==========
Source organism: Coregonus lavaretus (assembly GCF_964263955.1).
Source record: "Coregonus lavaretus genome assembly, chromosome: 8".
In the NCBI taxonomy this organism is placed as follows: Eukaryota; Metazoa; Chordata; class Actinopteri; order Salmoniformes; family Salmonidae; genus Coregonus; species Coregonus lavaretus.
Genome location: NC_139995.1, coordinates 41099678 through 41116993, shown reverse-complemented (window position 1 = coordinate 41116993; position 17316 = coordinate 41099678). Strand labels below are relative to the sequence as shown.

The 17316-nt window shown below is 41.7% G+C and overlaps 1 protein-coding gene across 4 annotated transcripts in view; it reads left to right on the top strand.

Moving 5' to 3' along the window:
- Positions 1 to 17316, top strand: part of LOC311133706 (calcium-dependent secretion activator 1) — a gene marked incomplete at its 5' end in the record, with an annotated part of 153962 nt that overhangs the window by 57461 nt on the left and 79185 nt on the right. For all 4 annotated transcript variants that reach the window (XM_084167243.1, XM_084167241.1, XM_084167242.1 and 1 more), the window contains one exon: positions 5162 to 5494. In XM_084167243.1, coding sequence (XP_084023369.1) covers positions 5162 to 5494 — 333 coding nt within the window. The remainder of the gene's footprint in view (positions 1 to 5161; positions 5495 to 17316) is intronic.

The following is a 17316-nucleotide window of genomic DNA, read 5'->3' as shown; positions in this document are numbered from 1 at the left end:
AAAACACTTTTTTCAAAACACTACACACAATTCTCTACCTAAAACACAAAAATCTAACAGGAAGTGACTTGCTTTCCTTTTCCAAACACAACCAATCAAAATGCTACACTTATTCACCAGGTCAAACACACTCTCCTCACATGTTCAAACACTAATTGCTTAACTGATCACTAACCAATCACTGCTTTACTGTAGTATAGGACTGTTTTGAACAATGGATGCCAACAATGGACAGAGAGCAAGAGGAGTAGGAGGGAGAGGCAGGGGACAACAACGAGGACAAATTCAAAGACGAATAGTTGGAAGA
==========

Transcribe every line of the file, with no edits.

Source organism: Coregonus lavaretus (assembly GCF_964263955.1).
Source record: "Coregonus lavaretus genome assembly, chromosome: 8".
In the NCBI taxonomy this organism is placed as follows: Eukaryota; Metazoa; Chordata; class Actinopteri; order Salmoniformes; family Salmonidae; genus Coregonus; species Coregonus lavaretus.
Genome location: NC_139995.1, coordinates 41099678 through 41116993, shown reverse-complemented (window position 1 = coordinate 41116993; position 17316 = coordinate 41099678). Strand labels below are relative to the sequence as shown.

The 17316-nt window shown below is 41.7% G+C and overlaps 1 protein-coding gene across 4 annotated transcripts in view; it reads left to right on the top strand.

Moving 5' to 3' along the window:
- Positions 1 to 17316, top strand: part of LOC311133706 (calcium-dependent secretion activator 1) — a gene marked incomplete at its 5' end in the record, with an annotated part of 153962 nt that overhangs the window by 57461 nt on the left and 79185 nt on the right. For all 4 annotated transcript variants that reach the window (XM_084167243.1, XM_084167241.1, XM_084167242.1 and 1 more), the window contains one exon: positions 5162 to 5494. In XM_084167243.1, coding sequence (XP_084023369.1) covers positions 5162 to 5494 — 333 coding nt within the window. The remainder of the gene's footprint in view (positions 1 to 5161; positions 5495 to 17316) is intronic.

The following is a 17316-nucleotide window of genomic DNA, read 5'->3' as shown; positions in this document are numbered from 1 at the left end:
AAAACACTTTTTTCAAAACACTACACACAATTCTCTACCTAAAACACAAAAATCTAACAGGAAGTGACTTGCTTTCCTTTTCCAAACACAACCAATCAAAATGCTACACTTATTCACCAGGTCAAACACACTCTCCTCACATGTTCAAACACTAATTGCTTAACTGATCACTAACCAATCACTGCTTTACTGTAGTATAGGACTGTTTTGAACAATGGATGCCAACAATGGACAGAGAGCAAGAGGAGTAGGAGGGAGAGGCAGGGGACAACAACGAGGACAAATTCAAAGACGAATAGTTGGAAGA